Category Archives: Literature

Books — the kind for kids, little, little kids

I am enjoying reading kids books more than I thought I would–well, some of them. I’m generally not a huge fan of the maudlin, poetic, “I love you” books, but I do like the more “character-driven” ones, if you can say that about a board book or a picture book.

I am really digging Mo Willems in particular. Che loves Don’t Let the Pigeon Drive the Bus!, which he received as a gift. He would just lagh and laugh at it, so I also bought The Pigeon Finds a Hot Dog!, Don’t Let the Pigeon Stay Up Late!, and several other books. Che also received Knuffle Bunny: A Cautionary Taleas a gift, and subsequently, “Aggle flaggle!” is now an expletive in our house.

I love that Willems creates characters who, though imaginary, feel real. There’s a verisimilitude to them. The pigeon wheedles us and throws temper tantrums. Trixie gets frustrated that her father has no clue what she’s trying to say. They aren’t merely characters who behave and are cute.

You can check out Willems’ website. It’s also cool that he lives in Noho. I also just read that he is going to be appearing at the Holyoke Barnes & Noble later this month.

Che also just received two books by Leslie Patricelli. She has very simple drawing, but the concepts are very fun. Higher! Higher! shows both imagination and perspective. Baby Happy Baby Sad (Leslie Patricelli board books) gives an emotional frame of reference to a child — and they are both just fun books.

As I mentioned, I have been pleasantly surprised by how fun some of these books are. I also like to embellish the stories, of course. Check them out below:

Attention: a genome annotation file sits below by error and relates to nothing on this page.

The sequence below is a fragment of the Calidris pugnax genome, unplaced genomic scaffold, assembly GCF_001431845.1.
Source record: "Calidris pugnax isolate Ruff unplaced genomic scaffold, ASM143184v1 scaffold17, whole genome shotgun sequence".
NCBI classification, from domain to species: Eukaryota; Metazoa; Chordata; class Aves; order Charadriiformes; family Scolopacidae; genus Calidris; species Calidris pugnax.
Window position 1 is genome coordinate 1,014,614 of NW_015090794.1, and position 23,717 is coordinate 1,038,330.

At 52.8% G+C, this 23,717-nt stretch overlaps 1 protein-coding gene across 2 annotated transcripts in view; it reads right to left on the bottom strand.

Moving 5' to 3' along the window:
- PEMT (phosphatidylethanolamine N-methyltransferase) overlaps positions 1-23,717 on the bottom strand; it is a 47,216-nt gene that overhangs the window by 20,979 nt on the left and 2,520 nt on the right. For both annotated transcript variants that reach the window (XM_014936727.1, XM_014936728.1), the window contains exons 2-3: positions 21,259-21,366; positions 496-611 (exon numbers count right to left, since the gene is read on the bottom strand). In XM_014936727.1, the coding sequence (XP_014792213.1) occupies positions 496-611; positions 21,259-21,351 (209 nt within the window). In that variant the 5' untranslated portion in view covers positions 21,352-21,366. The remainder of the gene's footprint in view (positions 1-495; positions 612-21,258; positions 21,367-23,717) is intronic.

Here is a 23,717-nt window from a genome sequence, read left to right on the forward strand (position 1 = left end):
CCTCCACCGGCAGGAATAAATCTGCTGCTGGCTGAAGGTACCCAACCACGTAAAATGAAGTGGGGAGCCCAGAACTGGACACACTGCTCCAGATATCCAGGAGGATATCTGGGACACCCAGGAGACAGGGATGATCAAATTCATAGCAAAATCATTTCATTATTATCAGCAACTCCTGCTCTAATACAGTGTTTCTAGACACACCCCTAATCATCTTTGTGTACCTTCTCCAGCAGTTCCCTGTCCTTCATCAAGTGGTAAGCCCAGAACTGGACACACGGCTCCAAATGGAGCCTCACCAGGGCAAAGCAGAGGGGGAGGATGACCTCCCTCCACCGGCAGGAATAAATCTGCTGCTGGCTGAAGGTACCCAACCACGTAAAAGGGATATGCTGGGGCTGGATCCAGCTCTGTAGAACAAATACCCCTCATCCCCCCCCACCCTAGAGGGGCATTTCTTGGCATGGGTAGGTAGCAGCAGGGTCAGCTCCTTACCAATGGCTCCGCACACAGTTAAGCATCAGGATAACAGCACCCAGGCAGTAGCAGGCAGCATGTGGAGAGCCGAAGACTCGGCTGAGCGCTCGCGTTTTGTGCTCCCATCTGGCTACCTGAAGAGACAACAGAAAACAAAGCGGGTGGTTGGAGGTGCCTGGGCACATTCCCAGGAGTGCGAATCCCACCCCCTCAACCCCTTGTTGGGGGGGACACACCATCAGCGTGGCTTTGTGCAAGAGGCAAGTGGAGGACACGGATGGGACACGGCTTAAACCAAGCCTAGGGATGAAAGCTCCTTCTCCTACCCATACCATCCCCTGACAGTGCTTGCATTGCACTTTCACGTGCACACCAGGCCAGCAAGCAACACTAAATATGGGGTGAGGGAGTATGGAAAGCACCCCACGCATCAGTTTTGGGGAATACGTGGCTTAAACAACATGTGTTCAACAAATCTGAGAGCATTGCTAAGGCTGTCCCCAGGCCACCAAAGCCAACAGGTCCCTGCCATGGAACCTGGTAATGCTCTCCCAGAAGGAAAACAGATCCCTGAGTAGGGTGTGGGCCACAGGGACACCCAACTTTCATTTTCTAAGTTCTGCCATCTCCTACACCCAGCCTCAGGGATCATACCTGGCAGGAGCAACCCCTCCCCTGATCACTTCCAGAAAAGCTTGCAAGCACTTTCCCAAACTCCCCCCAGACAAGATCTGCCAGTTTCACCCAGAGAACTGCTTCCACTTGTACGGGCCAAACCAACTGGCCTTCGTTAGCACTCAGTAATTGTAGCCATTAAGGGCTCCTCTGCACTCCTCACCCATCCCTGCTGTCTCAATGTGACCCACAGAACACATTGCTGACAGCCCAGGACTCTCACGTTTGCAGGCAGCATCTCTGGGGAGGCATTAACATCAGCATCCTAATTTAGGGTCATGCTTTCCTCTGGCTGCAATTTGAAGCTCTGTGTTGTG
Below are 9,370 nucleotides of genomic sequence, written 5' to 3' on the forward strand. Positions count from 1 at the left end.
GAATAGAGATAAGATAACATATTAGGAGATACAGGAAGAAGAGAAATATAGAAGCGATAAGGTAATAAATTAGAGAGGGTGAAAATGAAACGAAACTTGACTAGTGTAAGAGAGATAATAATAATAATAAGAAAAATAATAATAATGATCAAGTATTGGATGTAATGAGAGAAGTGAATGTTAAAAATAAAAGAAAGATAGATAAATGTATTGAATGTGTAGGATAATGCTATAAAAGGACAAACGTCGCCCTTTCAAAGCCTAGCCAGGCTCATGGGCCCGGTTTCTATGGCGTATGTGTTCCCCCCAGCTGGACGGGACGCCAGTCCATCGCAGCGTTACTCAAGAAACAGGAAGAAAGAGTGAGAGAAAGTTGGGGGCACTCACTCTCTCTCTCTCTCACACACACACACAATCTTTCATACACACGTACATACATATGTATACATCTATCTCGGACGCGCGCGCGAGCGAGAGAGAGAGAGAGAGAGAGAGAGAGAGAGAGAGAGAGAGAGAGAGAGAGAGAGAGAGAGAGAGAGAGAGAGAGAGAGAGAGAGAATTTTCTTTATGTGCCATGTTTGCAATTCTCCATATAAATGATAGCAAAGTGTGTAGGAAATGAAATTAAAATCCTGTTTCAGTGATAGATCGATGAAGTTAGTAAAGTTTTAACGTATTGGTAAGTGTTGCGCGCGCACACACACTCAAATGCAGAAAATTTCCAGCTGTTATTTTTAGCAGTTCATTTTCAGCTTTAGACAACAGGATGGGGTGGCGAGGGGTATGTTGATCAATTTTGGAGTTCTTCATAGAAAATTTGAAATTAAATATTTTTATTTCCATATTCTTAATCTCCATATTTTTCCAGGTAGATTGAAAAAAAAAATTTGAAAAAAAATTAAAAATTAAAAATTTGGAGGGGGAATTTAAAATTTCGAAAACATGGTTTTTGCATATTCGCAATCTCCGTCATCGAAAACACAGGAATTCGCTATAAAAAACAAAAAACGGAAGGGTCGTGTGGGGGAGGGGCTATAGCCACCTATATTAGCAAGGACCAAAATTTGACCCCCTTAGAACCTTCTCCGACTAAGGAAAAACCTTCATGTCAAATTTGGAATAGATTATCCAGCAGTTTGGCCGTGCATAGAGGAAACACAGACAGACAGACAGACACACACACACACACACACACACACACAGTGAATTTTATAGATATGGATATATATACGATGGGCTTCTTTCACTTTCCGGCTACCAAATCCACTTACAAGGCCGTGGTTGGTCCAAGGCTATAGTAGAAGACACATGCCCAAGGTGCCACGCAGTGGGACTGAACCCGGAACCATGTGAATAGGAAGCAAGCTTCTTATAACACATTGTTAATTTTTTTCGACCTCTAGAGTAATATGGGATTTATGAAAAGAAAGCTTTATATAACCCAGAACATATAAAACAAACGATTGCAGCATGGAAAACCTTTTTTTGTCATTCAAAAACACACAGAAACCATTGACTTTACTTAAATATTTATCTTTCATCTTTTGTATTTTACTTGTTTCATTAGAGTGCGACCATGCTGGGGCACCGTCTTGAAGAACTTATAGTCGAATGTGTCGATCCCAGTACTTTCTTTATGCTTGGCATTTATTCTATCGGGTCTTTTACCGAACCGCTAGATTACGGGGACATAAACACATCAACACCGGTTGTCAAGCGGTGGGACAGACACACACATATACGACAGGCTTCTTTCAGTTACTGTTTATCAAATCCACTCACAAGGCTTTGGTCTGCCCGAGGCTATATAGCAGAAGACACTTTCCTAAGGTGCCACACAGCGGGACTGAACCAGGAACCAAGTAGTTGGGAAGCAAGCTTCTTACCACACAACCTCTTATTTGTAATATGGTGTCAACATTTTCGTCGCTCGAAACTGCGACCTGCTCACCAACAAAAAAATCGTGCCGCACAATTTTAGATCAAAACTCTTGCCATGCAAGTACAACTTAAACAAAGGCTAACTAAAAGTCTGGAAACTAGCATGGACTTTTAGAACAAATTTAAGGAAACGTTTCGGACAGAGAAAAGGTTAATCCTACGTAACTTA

Traveling to Kerala, Part I: Fort Cochi

I so want to do this part of my trip justice, but I am running low on time.

Kerala was a wonderful place — so different from Delhi — quieter, cleaner, greener, cooler. Kerala was the reason I wanted to go to India in the first place. I loved Arundhati Roy‘s novel The God of Small Things, which is largely set in Kerala.

Fort Cochi is a port on the Arabian Sea/Indian Ocean. They have been dredging the bay so larger container ships can come into port, but the port has historically been a center for the fishing trade. Along the coast, one sees many fishing nets — Chinese fishing nets.


There are also small fishing boats.


Because there are many fishmongers there, unlikely customers (who may be unlikely to pay) show up as well.


We even saw a customer looking over his purchases, one of whom was trying to make a break for it. A crab darted toward the sea, and frankly, it was sad to see that last desperate effort. The customer nabbed him before he made it.

As I have been mentioning, there are wild dogs all over the place. We saw this cute dog…


…and then we saw her pups in the greenery behind her:


It is said that the Syrian Orthodox Church was brought by St. Thomas the Apostle in 52 AD, so Christianity is very common in Kerala and throughout much of the south of India. The Portuguese later brought Roman Catholicism to Kerala in the early 1500’s. Churches there are highly decorated (inside), unlike the stark churches of New England. Here is the Santa Cruz Cathedral:


We stayed in a lovely guest house, the Grande Residencia. Because we were there off season (monsoon season), we got great rates. Unfortunately, that also meant a number of restaurants were closed. We ate at one particularly bad “italian” restaurant. The restaurant, an outdoor number, next to our hotel was very good. Stick with seafood in Kerala. Oh — and order the Keralan paratha. Oh my god, is it good! It’s made with coconut milk. Yum!